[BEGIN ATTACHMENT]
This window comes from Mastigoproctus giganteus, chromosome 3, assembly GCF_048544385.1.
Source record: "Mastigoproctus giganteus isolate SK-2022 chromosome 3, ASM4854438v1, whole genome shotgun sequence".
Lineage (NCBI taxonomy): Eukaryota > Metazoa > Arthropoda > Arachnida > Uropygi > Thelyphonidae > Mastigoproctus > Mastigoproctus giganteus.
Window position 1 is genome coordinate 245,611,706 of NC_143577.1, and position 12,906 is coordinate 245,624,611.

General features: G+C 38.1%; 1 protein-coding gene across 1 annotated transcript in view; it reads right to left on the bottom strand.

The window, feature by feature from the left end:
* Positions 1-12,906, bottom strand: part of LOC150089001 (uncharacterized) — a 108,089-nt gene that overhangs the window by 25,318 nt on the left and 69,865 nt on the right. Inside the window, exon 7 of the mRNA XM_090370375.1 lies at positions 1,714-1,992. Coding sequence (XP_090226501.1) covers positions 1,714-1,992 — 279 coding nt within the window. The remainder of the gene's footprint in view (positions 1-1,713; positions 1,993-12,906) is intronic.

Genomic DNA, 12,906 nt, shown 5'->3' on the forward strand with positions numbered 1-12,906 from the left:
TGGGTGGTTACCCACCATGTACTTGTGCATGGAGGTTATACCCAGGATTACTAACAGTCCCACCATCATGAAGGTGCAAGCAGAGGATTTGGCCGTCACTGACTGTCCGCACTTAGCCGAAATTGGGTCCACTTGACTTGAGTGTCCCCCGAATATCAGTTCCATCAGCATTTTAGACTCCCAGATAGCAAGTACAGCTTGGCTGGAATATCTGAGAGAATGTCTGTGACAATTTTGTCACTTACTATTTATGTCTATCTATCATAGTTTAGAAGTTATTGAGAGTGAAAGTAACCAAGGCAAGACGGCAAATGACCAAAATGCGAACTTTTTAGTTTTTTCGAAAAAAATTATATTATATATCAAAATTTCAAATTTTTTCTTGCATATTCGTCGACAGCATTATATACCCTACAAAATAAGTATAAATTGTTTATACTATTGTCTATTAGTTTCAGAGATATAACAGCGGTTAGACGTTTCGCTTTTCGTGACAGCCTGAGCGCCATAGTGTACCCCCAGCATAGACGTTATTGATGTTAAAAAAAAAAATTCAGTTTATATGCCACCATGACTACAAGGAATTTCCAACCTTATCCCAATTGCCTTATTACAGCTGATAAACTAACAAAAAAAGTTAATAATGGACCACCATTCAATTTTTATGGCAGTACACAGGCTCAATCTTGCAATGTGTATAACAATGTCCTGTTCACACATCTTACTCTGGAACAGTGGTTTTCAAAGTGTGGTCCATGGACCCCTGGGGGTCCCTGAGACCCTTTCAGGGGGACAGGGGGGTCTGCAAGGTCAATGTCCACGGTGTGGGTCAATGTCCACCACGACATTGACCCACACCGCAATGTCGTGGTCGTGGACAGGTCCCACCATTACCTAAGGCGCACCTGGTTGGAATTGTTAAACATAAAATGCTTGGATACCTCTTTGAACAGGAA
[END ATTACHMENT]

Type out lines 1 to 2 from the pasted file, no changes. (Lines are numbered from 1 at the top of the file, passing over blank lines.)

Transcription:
This window comes from Mastigoproctus giganteus, chromosome 3, assembly GCF_048544385.1.
Source record: "Mastigoproctus giganteus isolate SK-2022 chromosome 3, ASM4854438v1, whole genome shotgun sequence".